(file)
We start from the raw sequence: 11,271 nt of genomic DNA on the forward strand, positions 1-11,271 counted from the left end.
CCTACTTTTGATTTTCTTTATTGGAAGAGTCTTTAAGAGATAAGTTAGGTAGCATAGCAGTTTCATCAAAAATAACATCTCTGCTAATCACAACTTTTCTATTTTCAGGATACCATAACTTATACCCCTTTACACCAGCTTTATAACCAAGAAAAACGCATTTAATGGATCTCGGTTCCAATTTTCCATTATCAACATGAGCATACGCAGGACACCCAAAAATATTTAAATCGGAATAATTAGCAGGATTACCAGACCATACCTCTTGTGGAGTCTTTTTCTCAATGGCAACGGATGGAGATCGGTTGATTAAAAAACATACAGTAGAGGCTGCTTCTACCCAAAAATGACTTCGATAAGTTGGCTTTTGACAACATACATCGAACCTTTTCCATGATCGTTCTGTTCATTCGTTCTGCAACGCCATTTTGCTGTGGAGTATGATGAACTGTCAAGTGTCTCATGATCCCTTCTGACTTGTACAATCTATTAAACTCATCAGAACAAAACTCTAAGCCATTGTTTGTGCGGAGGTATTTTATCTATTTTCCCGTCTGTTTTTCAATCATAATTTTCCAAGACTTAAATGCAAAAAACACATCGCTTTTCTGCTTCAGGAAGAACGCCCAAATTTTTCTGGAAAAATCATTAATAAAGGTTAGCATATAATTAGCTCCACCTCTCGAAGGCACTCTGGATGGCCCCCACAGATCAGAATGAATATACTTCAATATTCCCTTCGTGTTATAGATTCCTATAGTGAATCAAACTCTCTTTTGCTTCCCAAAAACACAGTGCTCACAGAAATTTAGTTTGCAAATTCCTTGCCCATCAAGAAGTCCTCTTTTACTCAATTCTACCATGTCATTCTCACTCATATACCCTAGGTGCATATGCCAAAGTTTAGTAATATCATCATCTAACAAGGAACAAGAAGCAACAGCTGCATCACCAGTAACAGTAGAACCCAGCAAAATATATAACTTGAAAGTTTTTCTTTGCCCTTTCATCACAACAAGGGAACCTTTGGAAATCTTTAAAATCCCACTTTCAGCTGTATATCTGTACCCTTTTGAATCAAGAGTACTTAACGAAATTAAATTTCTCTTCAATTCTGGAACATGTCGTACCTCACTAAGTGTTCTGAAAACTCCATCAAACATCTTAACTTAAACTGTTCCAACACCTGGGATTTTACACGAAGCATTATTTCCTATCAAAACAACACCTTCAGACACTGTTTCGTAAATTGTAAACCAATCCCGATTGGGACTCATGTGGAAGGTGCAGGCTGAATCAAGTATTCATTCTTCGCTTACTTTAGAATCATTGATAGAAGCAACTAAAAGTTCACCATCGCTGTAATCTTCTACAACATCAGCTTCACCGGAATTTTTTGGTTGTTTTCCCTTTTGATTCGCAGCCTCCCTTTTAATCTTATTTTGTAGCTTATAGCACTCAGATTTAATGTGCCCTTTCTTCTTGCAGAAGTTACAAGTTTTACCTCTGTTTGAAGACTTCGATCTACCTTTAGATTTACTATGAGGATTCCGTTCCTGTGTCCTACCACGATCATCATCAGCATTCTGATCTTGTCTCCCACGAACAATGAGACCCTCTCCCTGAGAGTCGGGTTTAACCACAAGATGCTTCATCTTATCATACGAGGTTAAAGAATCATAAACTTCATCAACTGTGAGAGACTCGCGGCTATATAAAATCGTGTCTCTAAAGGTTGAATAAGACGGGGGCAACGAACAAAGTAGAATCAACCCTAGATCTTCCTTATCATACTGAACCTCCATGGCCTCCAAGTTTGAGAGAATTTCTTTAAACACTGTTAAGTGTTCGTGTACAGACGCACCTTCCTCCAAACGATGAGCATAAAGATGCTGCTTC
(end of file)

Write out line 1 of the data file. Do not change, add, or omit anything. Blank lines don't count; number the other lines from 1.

We start from the raw sequence: 11,271 nt of genomic DNA on the forward strand, positions 1-11,271 counted from the left end.